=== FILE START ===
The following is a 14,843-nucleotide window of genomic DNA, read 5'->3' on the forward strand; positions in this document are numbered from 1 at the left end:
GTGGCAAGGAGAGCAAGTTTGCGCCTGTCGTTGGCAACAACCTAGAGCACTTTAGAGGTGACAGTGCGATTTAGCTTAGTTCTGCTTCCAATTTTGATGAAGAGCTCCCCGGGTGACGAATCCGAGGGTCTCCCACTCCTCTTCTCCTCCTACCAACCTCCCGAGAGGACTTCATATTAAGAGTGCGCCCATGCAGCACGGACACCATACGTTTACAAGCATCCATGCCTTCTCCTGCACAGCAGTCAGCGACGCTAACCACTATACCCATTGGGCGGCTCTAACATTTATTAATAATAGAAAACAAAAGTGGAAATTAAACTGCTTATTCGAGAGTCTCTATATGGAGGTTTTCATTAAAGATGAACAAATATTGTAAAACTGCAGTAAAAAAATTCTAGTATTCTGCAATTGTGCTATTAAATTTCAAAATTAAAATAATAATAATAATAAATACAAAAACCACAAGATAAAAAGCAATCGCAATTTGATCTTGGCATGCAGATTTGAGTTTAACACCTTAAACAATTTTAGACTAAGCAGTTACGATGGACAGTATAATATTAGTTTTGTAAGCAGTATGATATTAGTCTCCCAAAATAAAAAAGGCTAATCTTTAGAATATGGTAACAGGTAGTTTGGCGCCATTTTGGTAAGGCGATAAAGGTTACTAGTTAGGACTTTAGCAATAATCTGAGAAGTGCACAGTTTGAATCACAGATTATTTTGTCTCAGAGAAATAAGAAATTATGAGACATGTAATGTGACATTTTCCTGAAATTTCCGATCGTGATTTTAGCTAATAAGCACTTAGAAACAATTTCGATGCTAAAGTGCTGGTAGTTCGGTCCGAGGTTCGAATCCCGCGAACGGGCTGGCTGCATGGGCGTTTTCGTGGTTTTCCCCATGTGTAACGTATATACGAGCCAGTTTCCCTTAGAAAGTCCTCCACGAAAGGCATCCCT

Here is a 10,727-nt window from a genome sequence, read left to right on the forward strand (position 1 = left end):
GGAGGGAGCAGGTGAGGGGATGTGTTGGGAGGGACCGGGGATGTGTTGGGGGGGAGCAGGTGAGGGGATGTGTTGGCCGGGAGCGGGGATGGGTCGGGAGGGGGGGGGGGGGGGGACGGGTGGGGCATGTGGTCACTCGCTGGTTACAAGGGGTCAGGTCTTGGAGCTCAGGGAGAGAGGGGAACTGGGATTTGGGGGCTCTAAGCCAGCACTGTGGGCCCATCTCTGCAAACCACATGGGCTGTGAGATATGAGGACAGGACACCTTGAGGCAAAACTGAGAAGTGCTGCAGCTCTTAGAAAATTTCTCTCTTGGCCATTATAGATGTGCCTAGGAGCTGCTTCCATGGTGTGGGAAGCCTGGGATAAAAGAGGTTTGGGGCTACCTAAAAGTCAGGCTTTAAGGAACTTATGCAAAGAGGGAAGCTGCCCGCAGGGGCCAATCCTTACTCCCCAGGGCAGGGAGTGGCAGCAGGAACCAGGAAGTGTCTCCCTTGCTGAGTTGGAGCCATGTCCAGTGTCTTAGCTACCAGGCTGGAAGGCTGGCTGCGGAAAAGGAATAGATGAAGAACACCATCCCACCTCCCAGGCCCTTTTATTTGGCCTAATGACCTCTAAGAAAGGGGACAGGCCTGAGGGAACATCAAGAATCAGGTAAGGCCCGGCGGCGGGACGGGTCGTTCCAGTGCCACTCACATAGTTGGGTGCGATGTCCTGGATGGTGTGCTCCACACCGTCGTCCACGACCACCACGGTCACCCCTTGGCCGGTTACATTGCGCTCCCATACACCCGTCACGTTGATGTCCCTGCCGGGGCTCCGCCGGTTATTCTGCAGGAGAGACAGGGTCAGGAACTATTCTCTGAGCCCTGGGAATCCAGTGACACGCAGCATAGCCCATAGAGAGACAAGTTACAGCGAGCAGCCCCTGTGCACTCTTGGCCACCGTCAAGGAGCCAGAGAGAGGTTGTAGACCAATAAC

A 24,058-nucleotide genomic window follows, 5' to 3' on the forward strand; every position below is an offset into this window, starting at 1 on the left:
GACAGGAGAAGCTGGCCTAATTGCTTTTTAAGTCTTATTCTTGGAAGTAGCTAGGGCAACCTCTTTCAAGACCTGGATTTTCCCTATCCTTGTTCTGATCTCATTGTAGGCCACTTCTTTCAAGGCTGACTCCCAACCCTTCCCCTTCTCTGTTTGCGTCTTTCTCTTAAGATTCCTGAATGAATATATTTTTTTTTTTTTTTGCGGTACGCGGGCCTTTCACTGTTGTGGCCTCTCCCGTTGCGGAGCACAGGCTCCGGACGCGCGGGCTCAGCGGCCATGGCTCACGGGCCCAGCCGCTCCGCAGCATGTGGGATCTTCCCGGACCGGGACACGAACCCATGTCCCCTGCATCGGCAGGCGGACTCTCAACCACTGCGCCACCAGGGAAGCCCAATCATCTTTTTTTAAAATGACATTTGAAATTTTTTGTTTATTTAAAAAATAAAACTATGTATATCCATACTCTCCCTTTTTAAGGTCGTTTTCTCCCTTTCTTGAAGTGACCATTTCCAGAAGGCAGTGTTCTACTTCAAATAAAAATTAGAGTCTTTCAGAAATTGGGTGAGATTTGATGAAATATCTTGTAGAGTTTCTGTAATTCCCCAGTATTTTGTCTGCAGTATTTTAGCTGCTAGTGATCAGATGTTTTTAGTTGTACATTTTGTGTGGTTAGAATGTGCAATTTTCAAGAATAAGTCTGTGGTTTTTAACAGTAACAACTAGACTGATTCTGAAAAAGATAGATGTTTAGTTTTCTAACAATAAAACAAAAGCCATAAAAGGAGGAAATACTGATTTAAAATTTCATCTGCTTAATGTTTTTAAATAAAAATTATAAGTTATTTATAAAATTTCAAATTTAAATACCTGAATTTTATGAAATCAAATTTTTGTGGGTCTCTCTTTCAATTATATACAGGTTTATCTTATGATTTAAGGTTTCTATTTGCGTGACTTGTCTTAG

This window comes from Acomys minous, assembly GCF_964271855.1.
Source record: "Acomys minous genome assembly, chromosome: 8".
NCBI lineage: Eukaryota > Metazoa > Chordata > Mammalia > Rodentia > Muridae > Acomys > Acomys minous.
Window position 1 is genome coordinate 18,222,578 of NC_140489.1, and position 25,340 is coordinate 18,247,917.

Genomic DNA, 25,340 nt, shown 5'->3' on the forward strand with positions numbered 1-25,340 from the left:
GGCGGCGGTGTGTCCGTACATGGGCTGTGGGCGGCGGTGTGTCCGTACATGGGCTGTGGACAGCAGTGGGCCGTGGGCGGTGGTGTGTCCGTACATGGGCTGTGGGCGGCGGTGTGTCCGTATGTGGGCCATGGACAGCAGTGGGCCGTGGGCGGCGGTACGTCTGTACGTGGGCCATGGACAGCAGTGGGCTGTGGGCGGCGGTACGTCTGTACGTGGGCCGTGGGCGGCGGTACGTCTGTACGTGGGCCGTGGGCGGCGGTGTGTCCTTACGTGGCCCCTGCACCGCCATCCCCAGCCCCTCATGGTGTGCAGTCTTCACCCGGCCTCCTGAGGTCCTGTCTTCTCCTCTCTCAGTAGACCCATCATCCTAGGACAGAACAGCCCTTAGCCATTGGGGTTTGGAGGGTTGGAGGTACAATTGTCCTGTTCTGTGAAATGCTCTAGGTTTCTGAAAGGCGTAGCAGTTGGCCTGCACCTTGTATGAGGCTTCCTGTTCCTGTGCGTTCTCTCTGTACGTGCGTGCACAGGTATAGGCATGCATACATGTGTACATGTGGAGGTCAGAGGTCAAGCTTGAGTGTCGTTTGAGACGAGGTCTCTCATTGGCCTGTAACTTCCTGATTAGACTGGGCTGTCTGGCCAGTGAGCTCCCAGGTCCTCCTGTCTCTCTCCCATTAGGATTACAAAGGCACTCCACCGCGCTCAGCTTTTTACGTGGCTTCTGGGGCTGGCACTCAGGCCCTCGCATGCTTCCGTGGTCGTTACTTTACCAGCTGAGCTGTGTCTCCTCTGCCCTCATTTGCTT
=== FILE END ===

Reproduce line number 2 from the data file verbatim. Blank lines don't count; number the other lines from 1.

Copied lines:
GTGGCAAGGAGAGCAAGTTTGCGCCTGTCGTTGGCAACAACCTAGAGCACTTTAGAGGTGACAGTGCGATTTAGCTTAGTTCTGCTTCCAATTTTGATGAAGAGCTCCCCGGGTGACGAATCCGAGGGTCTCCCACTCCTCTTCTCCTCCTACCAACCTCCCGAGAGGACTTCATATTAAGAGTGCGCCCATGCAGCACGGACACCATACGTTTACAAGCATCCATGCCTTCTCCTGCACAGCAGTCAGCGACGCTAACCACTATACCCATTGGGCGGCTCTAACATTTATTAATAATAGAAAACAAAAGTGGAAATTAAACTGCTTATTCGAGAGTCTCTATATGGAGGTTTTCATTAAAGATGAACAAATATTGTAAAACTGCAGTAAAAAAATTCTAGTATTCTGCAATTGTGCTATTAAATTTCAAAATTAAAATAATAATAATAATAAATACAAAAACCACAAGATAAAAAGCAATCGCAATTTGATCTTGGCATGCAGATTTGAGTTTAACACCTTAAACAATTTTAGACTAAGCAGTTACGATGGACAGTATAATATTAGTTTTGTAAGCAGTATGATATTAGTCTCCCAAAATAAAAAAGGCTAATCTTTAGAATATGGTAACAGGTAGTTTGGCGCCATTTTGGTAAGGCGATAAAGGTTACTAGTTAGGACTTTAGCAATAATCTGAGAAGTGCACAGTTTGAATCACAGATTATTTTGTCTCAGAGAAATAAGAAATTATGAGACATGTAATGTGACATTTTCCTGAAATTTCCGATCGTGATTTTAGCTAATAAGCACTTAGAAACAATTTCGATGCTAAAGTGCTGGTAGTTCGGTCCGAGGTTCGAATCCCGCGAACGGGCTGGCTGCATGGGCGTTTTCGTGGTTTTCCCCATGTGTAACGTATATACGAGCCAGTTTCCCTTAGAAAGTCCTCCACGAAAGGCATCCCT